My research in economics primarily falls into the areas of applied economics and industrial organization. This means that I try to understand the ways firms, consumers, governments interact strategically, with a specific focus on using data to create this understanding.
Papers in Progress
Sales and Perishable Products
(Job Market Paper)
This paper examines the role of sales (temporary price reductions) in the pricing of perishable products. When products can be stored, periodic sales are commonly explained using inventories: the ability to store lets consumers wait for better prices, and so they have a more elastic demand. When consumers differ in their ability to wait (e.g. different inventories or demands), firms periodically reduce prices in order to keep the regular price high, targeting the low prices to just the most elastic consumers.
However, this explanation is not reasonable for perishable goods, since they cannot be stored. Using a large retail dataset, I show that a cyclic pattern of sales is a major feature of how perishable products are priced, which cannot be explained by product expiration. To explain this, I develop a dynamic model of loss leadership. The link between storable good inventories and perishable products creates, in equilibrium, periodic sales on the perishable good.
I test my model by linking the retail data to consumer choice data, a process which requires the development of a data-driven method of classifying prices into sales. The results validate the central prediction of the loss leadership model: when consumers buy perishables on sale they also buy more of other products, particularly storable ones, relative to their purchasing in non-sale periods.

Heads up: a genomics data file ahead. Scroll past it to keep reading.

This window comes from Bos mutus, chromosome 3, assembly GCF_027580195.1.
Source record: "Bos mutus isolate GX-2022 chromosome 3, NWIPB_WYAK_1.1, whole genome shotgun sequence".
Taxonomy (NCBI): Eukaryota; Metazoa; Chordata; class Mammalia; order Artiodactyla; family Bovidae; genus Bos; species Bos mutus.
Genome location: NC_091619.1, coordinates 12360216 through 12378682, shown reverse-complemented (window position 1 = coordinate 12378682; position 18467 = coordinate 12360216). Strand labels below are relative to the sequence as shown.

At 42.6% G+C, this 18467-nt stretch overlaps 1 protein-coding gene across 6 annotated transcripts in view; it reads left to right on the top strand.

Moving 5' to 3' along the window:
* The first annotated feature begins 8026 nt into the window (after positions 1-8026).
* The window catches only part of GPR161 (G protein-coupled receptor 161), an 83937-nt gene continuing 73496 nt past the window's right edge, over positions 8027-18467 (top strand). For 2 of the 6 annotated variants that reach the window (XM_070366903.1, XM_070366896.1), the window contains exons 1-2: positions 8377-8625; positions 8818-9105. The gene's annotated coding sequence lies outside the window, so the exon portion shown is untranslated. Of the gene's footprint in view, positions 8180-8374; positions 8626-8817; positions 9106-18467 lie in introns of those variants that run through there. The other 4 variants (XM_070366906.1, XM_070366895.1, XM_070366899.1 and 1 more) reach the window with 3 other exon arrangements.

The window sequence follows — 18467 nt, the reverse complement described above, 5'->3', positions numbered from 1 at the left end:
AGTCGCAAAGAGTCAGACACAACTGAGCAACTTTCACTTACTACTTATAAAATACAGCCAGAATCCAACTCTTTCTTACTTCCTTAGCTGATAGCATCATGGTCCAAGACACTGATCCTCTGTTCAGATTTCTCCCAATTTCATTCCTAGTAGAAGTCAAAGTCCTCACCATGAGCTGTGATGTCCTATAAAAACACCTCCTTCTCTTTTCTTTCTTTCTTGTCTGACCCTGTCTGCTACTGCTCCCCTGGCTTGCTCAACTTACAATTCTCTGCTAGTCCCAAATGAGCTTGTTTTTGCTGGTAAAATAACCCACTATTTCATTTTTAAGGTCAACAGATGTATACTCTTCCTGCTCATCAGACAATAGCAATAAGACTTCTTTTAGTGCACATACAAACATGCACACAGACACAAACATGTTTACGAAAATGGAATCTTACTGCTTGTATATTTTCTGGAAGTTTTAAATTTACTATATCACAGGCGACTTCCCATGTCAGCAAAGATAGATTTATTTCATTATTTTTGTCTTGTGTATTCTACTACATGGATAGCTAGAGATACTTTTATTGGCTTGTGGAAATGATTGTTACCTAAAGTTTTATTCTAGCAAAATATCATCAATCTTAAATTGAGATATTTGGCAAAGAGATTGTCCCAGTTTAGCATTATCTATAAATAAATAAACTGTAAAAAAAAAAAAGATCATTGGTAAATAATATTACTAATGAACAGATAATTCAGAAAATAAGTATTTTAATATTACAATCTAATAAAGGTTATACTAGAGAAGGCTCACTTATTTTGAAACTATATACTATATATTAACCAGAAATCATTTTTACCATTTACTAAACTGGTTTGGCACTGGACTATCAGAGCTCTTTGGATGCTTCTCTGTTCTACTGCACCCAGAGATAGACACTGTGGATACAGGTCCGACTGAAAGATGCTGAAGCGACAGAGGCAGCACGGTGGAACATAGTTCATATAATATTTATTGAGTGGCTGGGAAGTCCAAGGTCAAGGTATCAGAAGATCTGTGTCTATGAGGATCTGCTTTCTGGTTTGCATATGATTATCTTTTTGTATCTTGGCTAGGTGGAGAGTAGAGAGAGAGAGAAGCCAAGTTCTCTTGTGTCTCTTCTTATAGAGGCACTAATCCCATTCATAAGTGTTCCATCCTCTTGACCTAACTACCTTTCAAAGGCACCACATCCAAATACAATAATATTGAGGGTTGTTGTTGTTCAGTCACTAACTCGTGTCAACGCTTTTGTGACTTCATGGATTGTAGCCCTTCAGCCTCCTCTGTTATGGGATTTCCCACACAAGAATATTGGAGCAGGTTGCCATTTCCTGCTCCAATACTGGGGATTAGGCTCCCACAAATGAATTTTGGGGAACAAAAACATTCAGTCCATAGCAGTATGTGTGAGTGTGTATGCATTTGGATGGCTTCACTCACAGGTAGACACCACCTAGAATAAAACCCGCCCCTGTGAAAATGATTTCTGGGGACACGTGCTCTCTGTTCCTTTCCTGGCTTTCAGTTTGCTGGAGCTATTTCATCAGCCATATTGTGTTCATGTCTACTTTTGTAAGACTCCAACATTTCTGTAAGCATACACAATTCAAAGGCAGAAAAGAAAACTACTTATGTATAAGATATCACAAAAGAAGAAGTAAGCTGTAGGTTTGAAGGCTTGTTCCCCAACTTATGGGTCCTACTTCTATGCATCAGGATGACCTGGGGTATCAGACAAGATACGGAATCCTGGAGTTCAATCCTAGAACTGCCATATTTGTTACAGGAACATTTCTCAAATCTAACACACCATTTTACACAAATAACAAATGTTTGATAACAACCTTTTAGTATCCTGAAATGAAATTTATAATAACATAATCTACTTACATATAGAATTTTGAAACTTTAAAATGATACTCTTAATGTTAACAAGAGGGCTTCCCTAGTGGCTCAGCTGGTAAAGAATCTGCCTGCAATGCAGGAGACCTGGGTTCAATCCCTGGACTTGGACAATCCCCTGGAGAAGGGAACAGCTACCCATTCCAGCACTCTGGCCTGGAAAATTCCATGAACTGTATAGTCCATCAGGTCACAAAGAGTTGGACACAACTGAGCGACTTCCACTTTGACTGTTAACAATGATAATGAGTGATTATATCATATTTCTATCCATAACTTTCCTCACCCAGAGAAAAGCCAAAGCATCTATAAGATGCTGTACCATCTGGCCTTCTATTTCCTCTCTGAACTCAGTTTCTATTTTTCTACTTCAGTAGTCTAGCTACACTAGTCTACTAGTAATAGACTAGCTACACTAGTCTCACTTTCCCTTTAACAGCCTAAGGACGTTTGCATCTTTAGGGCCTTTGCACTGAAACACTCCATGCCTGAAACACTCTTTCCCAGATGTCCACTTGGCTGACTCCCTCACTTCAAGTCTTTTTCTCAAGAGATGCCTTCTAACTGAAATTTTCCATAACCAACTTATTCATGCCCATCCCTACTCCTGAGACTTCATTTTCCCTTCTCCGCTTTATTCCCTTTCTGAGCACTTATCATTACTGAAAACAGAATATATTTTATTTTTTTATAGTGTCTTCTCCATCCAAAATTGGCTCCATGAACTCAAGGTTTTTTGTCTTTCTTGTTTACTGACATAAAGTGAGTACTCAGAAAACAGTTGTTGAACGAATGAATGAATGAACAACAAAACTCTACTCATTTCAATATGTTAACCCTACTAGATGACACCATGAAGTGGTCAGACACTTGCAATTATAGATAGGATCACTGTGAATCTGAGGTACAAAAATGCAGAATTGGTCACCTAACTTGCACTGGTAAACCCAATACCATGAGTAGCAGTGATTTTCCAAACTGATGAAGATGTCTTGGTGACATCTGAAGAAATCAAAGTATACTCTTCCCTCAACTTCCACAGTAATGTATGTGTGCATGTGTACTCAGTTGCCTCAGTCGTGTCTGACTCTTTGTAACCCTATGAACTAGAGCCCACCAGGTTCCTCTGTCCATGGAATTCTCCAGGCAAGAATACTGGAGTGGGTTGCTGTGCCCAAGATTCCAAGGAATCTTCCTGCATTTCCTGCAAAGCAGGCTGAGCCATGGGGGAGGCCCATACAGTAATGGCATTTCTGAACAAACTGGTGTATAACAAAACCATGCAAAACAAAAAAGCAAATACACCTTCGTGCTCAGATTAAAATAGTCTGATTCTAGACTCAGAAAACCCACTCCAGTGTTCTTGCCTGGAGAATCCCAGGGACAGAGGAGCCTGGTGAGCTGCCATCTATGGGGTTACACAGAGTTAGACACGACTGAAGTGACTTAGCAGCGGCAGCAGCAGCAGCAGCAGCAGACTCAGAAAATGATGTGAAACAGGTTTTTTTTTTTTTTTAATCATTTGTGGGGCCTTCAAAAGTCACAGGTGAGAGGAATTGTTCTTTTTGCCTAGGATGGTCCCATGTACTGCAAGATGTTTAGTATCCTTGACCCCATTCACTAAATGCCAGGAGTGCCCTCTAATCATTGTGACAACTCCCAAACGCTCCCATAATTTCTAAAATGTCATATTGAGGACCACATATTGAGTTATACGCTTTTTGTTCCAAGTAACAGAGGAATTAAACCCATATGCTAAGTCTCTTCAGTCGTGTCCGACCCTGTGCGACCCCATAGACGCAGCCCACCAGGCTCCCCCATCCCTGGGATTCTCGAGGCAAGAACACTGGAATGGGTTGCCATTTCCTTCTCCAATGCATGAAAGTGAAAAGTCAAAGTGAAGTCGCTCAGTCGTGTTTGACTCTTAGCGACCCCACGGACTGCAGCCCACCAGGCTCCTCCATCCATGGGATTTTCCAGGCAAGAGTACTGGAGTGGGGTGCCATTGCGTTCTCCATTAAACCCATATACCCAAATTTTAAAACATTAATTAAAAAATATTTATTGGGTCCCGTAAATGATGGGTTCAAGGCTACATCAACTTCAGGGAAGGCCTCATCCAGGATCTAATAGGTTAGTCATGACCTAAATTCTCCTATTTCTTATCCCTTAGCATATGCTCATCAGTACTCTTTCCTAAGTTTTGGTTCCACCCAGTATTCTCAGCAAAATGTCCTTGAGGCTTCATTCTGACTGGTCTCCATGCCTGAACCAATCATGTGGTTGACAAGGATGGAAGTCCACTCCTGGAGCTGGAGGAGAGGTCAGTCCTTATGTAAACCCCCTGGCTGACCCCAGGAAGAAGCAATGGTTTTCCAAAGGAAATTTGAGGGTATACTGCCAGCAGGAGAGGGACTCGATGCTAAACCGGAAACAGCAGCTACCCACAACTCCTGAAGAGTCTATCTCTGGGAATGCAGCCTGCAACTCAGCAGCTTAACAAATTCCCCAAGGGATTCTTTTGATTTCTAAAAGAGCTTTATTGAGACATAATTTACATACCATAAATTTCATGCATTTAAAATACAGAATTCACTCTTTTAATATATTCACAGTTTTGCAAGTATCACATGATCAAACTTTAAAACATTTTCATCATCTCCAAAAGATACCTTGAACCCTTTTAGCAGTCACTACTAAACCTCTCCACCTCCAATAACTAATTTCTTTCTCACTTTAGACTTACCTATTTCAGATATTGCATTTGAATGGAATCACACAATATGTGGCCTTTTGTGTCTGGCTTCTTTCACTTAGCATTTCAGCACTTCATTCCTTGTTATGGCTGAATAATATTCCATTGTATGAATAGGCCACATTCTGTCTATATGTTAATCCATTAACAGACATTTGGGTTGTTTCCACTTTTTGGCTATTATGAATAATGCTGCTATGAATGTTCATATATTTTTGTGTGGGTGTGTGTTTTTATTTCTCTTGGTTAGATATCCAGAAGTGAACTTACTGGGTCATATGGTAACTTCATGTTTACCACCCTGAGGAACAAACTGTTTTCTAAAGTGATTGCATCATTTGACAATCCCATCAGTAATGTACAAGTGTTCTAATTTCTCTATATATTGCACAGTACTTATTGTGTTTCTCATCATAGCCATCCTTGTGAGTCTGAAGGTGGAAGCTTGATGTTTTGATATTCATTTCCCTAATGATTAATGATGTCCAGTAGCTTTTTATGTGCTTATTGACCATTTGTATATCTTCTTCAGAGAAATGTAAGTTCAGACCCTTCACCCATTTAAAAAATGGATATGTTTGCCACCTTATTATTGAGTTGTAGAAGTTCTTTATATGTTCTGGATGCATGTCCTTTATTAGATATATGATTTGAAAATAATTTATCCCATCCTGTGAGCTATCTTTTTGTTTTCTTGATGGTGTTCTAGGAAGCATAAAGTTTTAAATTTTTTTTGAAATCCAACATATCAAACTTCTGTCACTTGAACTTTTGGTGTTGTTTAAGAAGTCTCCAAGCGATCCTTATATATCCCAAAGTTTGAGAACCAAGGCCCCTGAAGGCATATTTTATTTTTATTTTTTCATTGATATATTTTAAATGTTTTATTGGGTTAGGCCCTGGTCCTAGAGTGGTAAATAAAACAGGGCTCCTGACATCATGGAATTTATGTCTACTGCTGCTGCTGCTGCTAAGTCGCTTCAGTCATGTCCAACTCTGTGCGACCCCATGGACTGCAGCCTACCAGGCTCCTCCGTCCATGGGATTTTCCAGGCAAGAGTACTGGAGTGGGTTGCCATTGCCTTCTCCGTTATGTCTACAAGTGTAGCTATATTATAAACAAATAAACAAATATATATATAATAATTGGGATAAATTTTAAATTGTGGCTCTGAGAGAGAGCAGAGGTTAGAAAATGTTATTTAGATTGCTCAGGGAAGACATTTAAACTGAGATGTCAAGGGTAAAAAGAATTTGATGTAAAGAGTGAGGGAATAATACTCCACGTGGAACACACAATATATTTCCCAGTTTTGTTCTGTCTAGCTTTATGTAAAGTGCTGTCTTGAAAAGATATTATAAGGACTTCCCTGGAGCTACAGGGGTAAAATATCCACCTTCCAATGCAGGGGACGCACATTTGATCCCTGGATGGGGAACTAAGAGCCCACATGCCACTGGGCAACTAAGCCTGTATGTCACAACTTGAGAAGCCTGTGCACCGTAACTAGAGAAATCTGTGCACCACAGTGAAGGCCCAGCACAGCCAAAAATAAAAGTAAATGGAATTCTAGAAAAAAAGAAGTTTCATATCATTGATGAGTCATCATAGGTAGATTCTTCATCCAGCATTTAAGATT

Large Contributions and Crowdfunding Success
(Presented at the 2016 CEA Conference)
This paper studies large contributions and their impact on the outcomes of crowdfunding projects. I first examine the driving forces behind large contributions, finding that they display an apparent preference for being effective in helping projects succeed; indeed, a substantial proportion of large contributions occur simultaneously with projects reaching their goal, often being pivotal in the success of a project. These findings agree with a consumer choice explanation of how large contributions are made, matching predictions from a theoretical model.
I further examine the role large contributions play in project success. Using an instrumental variables approach, I find that the ability of a project to attract large contributors is important: a project is approximately 40-60% more likely to succeed if they can attract a large contributor. Large contributions also appear to be disproportionately effective relative to their size, indicating they not only provide support in the amount needed, but also when it is needed. This inverts the standard logic of crowdfunding: the crowd may be important, but the success of many projects is driven by large contributors.